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    4. Colorado Springs forum seeks to raise profile of women as entrepreneurs

      Colorado Springs forum seeks to raise profile of women as entrepreneurs

      Edelweiss German Restaurant was filled with women - and a couple of men - Tuesday evening looking to learn about the area's economic standing and raise funds for female entrepreneurs.

      The picture painted by Tatiana Bailey, director of the University of Colorado at Colorado Springs's economic forum, was pleasant for the most part.

      The median salary of posted jobs in the Springs last month stands at $63,755, surpassing the state's $60,500 figure, she explained during her presentation.

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    5. Catalyst Campus will be an engine for community betterment

      Catalyst Campus will be an engine for community betterment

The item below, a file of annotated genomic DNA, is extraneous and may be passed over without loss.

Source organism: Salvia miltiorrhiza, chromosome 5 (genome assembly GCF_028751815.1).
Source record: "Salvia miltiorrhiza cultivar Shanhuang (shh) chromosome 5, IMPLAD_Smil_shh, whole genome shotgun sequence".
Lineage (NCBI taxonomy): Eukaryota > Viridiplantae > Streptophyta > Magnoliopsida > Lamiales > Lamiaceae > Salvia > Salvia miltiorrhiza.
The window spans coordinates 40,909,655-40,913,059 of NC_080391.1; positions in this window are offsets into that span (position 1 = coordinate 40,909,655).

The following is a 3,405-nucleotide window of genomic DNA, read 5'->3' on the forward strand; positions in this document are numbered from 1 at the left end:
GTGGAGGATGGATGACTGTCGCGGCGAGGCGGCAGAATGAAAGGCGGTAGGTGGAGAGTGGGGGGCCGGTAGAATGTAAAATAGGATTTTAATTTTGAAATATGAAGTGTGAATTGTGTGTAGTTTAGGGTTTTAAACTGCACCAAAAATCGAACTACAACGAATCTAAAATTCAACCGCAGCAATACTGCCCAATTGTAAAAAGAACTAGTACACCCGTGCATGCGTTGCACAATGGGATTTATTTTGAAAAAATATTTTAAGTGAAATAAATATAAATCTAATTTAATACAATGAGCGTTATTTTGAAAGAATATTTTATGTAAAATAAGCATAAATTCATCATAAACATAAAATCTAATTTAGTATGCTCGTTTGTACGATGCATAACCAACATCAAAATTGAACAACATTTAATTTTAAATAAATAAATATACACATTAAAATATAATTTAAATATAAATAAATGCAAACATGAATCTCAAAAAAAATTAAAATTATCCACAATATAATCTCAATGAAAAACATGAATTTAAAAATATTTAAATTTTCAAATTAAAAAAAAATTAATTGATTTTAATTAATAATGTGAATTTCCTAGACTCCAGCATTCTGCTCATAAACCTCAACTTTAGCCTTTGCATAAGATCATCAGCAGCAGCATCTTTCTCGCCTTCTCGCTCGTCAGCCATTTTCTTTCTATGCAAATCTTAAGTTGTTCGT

The metaphor is just good to ignore.

      The home for Colorado Springs' new Catalyst Campus for Technology & Innovation is a former train depot. And just as the old Santa Fe Railroad launched many thousands of travelers on their way over the years, so it is expected that Catalyst will put new tech companies and their highly skilled, well-paid employees on track for success.

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    6. Tech campus 'a new chapter' for Colorado Springs

      Tech campus 'a new chapter' for Colorado Springs

      The old is making way for the new in downtown Colorado Springs.

      With the snip of a ceremonial ribbon at Tuesday's official opening of the Catalyst Campus for Innovation and Technology, what was once the early 20th century-era Santa Fe railroad station became one of several buildings that will house a coalition of startups at work on the latest developments in cybersecurity, space, defense and manufacturing technologies.